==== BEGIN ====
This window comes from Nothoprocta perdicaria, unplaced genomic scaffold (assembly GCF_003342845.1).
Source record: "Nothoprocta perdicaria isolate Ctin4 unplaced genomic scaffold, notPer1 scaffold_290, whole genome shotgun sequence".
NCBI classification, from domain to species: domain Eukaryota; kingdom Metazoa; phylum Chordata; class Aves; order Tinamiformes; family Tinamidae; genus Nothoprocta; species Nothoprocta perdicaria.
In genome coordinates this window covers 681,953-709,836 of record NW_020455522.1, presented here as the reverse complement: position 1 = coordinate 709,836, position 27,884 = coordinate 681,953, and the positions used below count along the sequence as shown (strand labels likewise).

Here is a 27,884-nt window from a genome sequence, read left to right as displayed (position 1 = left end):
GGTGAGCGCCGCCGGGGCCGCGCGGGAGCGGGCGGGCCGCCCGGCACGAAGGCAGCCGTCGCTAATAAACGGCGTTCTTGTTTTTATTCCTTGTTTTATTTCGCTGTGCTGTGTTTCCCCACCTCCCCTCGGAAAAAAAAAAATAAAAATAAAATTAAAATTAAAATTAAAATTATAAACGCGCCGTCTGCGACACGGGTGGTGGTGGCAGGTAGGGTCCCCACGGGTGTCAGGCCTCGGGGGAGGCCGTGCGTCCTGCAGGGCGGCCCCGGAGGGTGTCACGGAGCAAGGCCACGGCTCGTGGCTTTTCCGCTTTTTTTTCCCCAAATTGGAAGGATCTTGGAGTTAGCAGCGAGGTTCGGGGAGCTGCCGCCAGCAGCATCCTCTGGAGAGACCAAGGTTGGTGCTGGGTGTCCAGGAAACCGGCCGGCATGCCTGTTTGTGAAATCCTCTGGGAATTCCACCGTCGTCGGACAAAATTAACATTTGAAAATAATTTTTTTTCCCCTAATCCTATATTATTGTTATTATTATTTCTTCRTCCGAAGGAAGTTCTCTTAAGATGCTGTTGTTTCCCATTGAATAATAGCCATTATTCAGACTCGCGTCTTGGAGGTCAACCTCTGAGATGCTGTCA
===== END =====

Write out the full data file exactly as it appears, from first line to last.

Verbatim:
This window comes from Nothoprocta perdicaria, unplaced genomic scaffold (assembly GCF_003342845.1).
Source record: "Nothoprocta perdicaria isolate Ctin4 unplaced genomic scaffold, notPer1 scaffold_290, whole genome shotgun sequence".
NCBI classification, from domain to species: domain Eukaryota; kingdom Metazoa; phylum Chordata; class Aves; order Tinamiformes; family Tinamidae; genus Nothoprocta; species Nothoprocta perdicaria.
In genome coordinates this window covers 681,953-709,836 of record NW_020455522.1, presented here as the reverse complement: position 1 = coordinate 709,836, position 27,884 = coordinate 681,953, and the positions used below count along the sequence as shown (strand labels likewise).

Here is a 27,884-nt window from a genome sequence, read left to right as displayed (position 1 = left end):
GGTGAGCGCCGCCGGGGCCGCGCGGGAGCGGGCGGGCCGCCCGGCACGAAGGCAGCCGTCGCTAATAAACGGCGTTCTTGTTTTTATTCCTTGTTTTATTTCGCTGTGCTGTGTTTCCCCACCTCCCCTCGGAAAAAAAAAAATAAAAATAAAATTAAAATTAAAATTAAAATTATAAACGCGCCGTCTGCGACACGGGTGGTGGTGGCAGGTAGGGTCCCCACGGGTGTCAGGCCTCGGGGGAGGCCGTGCGTCCTGCAGGGCGGCCCCGGAGGGTGTCACGGAGCAAGGCCACGGCTCGTGGCTTTTCCGCTTTTTTTTCCCCAAATTGGAAGGATCTTGGAGTTAGCAGCGAGGTTCGGGGAGCTGCCGCCAGCAGCATCCTCTGGAGAGACCAAGGTTGGTGCTGGGTGTCCAGGAAACCGGCCGGCATGCCTGTTTGTGAAATCCTCTGGGAATTCCACCGTCGTCGGACAAAATTAACATTTGAAAATAATTTTTTTTCCCCTAATCCTATATTATTGTTATTATTATTTCTTCRTCCGAAGGAAGTTCTCTTAAGATGCTGTTGTTTCCCATTGAATAATAGCCATTATTCAGACTCGCGTCTTGGAGGTCAACCTCTGAGATGCTGTCA